Some things that encourage the right appetite:
- The company of godly men and women
- Time in the Bible
- Time in Prayer
- Reading godly books
Those who hunger and thirst for righteousness will be satisfied, but in an on-going fashion. It’s good to stay hungry and thirsty and keep finding food and drink by going to the same place – our God. A Christian does not need to be hungry for salvation, but he or she should be hungry for growth, for sanctification, for the work of the Spirit in our lives. We desire ‘perfection’ and must press on.
Not until the next life will we know no hunger or thirst – Rev 7.16-17.
“Never again will they hunger; never again will they thirst. The sun will not beat down on them,’ nor any scorching heat. For the Lamb at the centre of the throne will be their shepherd; ‘he will lead them to springs of living water.’ ‘And God will wipe away every tear from their eyes.’”” (Revelation 7:16–17 NIV11)
These first four beatitudes have a logical progression and are primarily about our attitude towards God and his priorities. The next four beatitudes are more about our attitude towards our fellow human beings. We’ll move on to the next beatitude in the following podcast.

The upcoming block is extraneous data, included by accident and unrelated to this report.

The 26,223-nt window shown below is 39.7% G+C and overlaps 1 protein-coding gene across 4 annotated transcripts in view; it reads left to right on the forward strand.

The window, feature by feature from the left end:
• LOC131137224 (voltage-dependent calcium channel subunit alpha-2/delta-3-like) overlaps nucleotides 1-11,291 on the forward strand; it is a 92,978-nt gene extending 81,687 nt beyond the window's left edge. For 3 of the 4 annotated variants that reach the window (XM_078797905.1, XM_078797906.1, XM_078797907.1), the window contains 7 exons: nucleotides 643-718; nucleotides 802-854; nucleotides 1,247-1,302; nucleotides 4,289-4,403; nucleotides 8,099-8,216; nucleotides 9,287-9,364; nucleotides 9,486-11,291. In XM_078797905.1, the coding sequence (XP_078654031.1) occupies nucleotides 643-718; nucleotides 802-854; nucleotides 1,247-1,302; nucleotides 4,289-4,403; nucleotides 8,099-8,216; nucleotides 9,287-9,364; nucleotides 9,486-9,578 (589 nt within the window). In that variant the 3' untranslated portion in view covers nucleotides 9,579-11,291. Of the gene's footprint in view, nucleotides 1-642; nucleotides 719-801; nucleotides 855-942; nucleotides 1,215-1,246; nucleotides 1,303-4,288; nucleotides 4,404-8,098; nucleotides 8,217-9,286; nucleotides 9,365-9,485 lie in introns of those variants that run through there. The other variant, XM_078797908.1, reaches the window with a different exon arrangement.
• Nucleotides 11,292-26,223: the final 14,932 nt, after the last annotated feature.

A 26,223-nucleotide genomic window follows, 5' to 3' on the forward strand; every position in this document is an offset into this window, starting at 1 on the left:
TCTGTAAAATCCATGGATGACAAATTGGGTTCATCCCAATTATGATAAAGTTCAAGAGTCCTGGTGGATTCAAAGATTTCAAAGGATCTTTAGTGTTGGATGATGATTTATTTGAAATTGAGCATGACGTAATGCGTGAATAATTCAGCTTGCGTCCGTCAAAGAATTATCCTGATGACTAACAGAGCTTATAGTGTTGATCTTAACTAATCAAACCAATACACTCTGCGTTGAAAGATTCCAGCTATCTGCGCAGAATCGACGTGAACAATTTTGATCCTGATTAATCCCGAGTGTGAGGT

I’m delighted with the take-up for the “Wait for the LORD” retreat so far. There are a few places left. Email me if you would like to attend – email@example.com. All the details can be found on the dedicated page of my website.
Please add your comments on this week’s topic. We learn best when we learn in community.
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God bless, Malcolm
PS: You might also be interested in my book: “An elephant’s swimming pool”, a devotional look at the Gospel of John